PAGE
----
May 3, 2004
CBS News recently exposed the torture of hundreds of Iraqi civilians by U.S. Army soldiers. Ironically this took place at Abu Ghraib, a prison where thousands were tortured when Saddam Hussein was in power. This notorious prison now houses thousands of prisoners again, including women and teenagers, many of them civilians picked up in random military sweeps and at highway checkpoints.
During a segment of the program "60 Minutes II", pictures taken by an unnamed U.S. soldier or soldiers showed nude Iraqi prisoners stacked in human pyramids and forced to perform sex acts, while their U.S. Army guards – both male and female – stood by smiling, laughing, pointing and giving the thumbs up sign. Other pictures showed a prisoner forced to stand on a small box with a hood over his head and electrical wires attached to him that he had been told would be used to electrocute him if he fell off the box. A photograph was described showing a prisoner with electrical wires attached to his genitals; another showing a prisoner being attacked by a dog. A 15-year-old male prisoner was reportedly raped by an interrogator.
An article by Seymour Hersh in The New Yorker provides further grisly details. According to an internal Army report written last February, the abuses included beatings, pouring cold water and chemicals on naked detainees, sodomizing detainees with chemical lights and broom sticks, allowing a military guard to stitch the wound of a detainee who was slammed against the wall. There were also pictures of two dead men whose bodies showed signs of torture.
The Army says its investigation of abuse started in January when a soldier came forward with evidence, including photographs. In March, the Army brought charges against six enlisted men who had served as guards at the prison. Now the Army says that 17 soldiers have been implicated in the abuse at Abu Ghraib.
Why did the investigation stop with the rank and file soldiers? The abuse of prisoners was clearly widespread, and knowledge and responsibility of it certainly reached up the ranks. Witnesses testifying at the hearings of one of the accused soldiers said that the soldiers participating in the abuse acted as if it were routine, business as usual. The accused themselves also testified that they acted under orders by their officers. In fact, that's what the photographs also seem to suggest – that these soldiers did not think they had anything to hide. The soldiers said that they were instructed to abuse and torture the prisoners to "loosen them up" for later interrogation by higher-ups. Often, these higher-ups were members of other agencies such as Military Intelligence, the CIA, as well as so-called "private military contractors" – that is, mercenaries especially recruited for the work.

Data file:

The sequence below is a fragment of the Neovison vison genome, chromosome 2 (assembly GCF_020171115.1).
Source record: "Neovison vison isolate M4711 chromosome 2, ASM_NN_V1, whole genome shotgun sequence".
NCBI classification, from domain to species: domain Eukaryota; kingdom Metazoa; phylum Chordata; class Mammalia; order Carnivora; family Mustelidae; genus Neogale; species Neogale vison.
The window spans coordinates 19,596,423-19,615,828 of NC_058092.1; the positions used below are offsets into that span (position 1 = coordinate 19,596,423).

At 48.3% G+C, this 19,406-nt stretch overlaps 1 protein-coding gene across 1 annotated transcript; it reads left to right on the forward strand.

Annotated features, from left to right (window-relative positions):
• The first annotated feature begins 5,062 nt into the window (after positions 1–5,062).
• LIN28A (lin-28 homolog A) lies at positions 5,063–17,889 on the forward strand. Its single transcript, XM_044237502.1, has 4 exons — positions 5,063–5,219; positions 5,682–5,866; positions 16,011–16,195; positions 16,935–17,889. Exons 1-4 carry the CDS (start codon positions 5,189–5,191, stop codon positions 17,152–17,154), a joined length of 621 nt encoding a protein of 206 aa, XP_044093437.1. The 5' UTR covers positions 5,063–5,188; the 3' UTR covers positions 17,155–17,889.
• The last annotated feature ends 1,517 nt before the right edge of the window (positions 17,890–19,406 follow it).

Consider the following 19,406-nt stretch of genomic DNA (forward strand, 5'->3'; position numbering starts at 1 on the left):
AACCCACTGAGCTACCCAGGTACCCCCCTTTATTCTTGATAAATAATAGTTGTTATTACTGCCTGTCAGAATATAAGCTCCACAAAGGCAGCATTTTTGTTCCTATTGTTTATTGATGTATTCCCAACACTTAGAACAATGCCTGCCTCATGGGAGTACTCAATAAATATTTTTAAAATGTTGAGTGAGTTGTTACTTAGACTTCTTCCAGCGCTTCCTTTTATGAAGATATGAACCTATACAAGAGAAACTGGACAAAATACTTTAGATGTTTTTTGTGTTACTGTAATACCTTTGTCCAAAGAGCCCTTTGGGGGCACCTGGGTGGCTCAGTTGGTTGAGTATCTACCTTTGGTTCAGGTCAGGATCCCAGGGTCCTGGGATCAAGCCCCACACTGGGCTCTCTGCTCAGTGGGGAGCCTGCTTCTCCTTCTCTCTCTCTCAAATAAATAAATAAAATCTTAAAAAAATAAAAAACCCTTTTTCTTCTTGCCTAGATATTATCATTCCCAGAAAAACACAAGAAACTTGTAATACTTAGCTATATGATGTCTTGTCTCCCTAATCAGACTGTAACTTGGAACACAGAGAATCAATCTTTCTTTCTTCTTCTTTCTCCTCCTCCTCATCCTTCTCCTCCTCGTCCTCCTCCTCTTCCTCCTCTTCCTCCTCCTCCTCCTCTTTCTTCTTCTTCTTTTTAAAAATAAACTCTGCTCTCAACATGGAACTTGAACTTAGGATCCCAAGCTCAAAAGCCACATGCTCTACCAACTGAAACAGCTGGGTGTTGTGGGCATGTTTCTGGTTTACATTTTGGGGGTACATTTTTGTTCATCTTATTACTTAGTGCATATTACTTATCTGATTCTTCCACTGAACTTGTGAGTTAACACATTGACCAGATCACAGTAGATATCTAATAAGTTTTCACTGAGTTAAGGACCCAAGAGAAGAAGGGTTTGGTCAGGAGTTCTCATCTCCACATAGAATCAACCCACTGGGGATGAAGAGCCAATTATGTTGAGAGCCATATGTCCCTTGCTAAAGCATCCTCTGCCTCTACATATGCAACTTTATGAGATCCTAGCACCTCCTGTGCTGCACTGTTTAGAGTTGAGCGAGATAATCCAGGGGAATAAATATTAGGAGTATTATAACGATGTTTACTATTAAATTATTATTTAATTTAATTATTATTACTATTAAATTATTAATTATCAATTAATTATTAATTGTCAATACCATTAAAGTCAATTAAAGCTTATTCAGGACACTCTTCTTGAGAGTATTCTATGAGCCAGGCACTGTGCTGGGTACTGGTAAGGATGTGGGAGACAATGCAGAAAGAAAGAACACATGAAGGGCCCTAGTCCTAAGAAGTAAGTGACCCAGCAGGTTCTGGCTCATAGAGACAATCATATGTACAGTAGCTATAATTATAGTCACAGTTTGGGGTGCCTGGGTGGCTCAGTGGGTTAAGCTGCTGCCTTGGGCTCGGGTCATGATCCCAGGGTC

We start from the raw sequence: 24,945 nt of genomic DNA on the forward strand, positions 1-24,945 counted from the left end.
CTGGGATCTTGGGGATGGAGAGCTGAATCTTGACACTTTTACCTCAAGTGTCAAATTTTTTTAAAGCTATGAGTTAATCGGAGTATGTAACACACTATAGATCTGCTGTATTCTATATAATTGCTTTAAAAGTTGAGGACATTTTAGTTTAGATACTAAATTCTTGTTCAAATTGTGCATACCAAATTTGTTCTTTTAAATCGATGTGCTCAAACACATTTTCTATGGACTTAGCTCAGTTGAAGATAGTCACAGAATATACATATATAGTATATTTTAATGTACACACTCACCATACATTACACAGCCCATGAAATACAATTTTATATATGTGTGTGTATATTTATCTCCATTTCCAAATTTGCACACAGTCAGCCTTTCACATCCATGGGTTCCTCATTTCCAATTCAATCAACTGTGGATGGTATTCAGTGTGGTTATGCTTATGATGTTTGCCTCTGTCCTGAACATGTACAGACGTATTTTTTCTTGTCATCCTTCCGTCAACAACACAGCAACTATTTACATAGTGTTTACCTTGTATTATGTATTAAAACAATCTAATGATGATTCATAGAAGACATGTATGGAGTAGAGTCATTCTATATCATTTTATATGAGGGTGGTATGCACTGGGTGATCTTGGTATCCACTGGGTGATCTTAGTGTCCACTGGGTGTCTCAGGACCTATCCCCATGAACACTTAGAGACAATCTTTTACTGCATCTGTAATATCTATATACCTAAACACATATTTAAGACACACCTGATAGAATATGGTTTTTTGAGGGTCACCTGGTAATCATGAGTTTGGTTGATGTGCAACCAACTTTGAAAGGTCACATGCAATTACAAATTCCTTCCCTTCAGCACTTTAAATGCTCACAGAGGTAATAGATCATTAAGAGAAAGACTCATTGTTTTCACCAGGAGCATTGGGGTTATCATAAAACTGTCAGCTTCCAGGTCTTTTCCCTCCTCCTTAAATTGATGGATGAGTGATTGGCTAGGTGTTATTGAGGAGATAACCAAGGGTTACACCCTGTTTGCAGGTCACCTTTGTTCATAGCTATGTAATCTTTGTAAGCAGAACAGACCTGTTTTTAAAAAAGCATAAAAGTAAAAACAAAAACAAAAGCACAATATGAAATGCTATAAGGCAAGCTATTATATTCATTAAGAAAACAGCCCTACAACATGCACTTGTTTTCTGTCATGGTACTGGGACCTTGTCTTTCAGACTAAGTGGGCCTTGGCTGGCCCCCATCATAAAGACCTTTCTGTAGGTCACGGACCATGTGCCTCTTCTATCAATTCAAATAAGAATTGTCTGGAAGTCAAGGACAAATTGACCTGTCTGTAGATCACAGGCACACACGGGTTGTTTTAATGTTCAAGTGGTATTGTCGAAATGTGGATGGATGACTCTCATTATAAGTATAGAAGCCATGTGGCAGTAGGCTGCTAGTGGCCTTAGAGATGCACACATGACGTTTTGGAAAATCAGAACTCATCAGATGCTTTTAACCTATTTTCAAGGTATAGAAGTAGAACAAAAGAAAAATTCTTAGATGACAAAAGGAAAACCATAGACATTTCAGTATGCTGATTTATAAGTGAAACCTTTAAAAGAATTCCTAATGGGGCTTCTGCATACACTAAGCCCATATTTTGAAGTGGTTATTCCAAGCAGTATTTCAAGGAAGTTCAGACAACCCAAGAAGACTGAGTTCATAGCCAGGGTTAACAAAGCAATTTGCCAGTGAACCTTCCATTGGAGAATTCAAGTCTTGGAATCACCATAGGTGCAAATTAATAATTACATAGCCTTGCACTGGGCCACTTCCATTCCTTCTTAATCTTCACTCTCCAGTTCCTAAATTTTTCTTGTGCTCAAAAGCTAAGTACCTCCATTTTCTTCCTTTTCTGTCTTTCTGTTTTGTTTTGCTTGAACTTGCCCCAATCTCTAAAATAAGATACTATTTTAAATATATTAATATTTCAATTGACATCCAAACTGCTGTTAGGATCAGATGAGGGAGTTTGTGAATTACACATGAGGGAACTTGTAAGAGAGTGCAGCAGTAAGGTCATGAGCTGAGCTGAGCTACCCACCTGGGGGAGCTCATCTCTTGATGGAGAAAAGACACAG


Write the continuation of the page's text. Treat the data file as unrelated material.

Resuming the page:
After the mushrooming publicity in recent days, senior military and government officials, including President Bush, felt compelled to make statements to the effect that these were the actions of a few, and that those responsible would be punished. And yet, despite all the evidence, no higher-ranked officers have been charged so far. Some have simply been transferred to other assignments. In fact, the Bush administration and top military brass have shown exactly how they intend to deal with the situation by whom they chose as the new head of the prison system in Iraq: the former head of the Guantanamo prison. The same Guantanamo which is nothing but a concentration camp for the prisoners from the war in Afghanistan – prisoners who have been held there for two years now, isolated from the rest of the world, without being allowed to contact an attorney or anyone else.
If the horror of the prisons in Iraq poses a problem for the Bush administration and the U.S. military, it's because there is now too much publicity about it, not because they disapprove of it. For the abuse of Iraqi civilian prisoners is simply built into the situation: to occupy another country against the will of the population turns the occupying army into torturers, terrorists and worse. And they are doing it under orders – orders coming all the way from the top levels of the chain of command.